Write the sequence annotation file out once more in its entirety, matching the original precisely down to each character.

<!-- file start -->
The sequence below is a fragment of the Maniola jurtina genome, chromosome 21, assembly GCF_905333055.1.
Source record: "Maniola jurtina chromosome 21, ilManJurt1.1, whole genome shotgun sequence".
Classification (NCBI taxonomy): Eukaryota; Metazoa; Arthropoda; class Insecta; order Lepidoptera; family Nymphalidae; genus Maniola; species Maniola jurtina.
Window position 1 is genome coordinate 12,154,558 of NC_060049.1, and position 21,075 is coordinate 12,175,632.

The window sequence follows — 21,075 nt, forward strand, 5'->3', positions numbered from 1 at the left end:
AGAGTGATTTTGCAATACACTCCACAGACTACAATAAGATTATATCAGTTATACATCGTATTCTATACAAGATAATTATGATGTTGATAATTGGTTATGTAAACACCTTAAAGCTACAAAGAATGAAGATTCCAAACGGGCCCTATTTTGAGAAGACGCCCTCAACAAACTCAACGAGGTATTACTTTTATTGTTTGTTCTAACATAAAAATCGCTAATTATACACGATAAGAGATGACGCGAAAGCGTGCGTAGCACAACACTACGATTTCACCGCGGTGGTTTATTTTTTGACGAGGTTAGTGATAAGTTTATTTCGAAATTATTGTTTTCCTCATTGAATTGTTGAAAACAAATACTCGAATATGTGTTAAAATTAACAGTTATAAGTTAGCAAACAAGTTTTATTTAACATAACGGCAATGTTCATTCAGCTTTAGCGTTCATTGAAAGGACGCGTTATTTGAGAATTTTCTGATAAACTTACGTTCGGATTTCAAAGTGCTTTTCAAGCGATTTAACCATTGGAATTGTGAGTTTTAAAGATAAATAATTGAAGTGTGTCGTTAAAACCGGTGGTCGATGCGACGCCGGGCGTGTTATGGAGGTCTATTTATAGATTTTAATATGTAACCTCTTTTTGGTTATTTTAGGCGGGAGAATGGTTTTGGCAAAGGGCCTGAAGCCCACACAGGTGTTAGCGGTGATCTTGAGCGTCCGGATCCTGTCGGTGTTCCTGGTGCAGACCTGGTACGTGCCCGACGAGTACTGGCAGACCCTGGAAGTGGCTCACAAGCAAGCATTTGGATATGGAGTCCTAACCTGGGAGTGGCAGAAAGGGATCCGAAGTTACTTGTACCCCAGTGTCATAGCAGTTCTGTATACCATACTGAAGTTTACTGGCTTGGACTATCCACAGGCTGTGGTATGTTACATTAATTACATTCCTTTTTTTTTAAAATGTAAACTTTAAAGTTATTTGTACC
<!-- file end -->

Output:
The sequence below is a fragment of the Maniola jurtina genome, chromosome 21, assembly GCF_905333055.1.
Source record: "Maniola jurtina chromosome 21, ilManJurt1.1, whole genome shotgun sequence".
Classification (NCBI taxonomy): Eukaryota; Metazoa; Arthropoda; class Insecta; order Lepidoptera; family Nymphalidae; genus Maniola; species Maniola jurtina.
Window position 1 is genome coordinate 12,154,558 of NC_060049.1, and position 21,075 is coordinate 12,175,632.

The window sequence follows — 21,075 nt, forward strand, 5'->3', positions numbered from 1 at the left end:
AGAGTGATTTTGCAATACACTCCACAGACTACAATAAGATTATATCAGTTATACATCGTATTCTATACAAGATAATTATGATGTTGATAATTGGTTATGTAAACACCTTAAAGCTACAAAGAATGAAGATTCCAAACGGGCCCTATTTTGAGAAGACGCCCTCAACAAACTCAACGAGGTATTACTTTTATTGTTTGTTCTAACATAAAAATCGCTAATTATACACGATAAGAGATGACGCGAAAGCGTGCGTAGCACAACACTACGATTTCACCGCGGTGGTTTATTTTTTGACGAGGTTAGTGATAAGTTTATTTCGAAATTATTGTTTTCCTCATTGAATTGTTGAAAACAAATACTCGAATATGTGTTAAAATTAACAGTTATAAGTTAGCAAACAAGTTTTATTTAACATAACGGCAATGTTCATTCAGCTTTAGCGTTCATTGAAAGGACGCGTTATTTGAGAATTTTCTGATAAACTTACGTTCGGATTTCAAAGTGCTTTTCAAGCGATTTAACCATTGGAATTGTGAGTTTTAAAGATAAATAATTGAAGTGTGTCGTTAAAACCGGTGGTCGATGCGACGCCGGGCGTGTTATGGAGGTCTATTTATAGATTTTAATATGTAACCTCTTTTTGGTTATTTTAGGCGGGAGAATGGTTTTGGCAAAGGGCCTGAAGCCCACACAGGTGTTAGCGGTGATCTTGAGCGTCCGGATCCTGTCGGTGTTCCTGGTGCAGACCTGGTACGTGCCCGACGAGTACTGGCAGACCCTGGAAGTGGCTCACAAGCAAGCATTTGGATATGGAGTCCTAACCTGGGAGTGGCAGAAAGGGATCCGAAGTTACTTGTACCCCAGTGTCATAGCAGTTCTGTATACCATACTGAAGTTTACTGGCTTGGACTATCCACAGGCTGTGGTATGTTACATTAATTACATTCCTTTTTTTTTAAAATGTAAACTTTAAAGTTATTTGTACC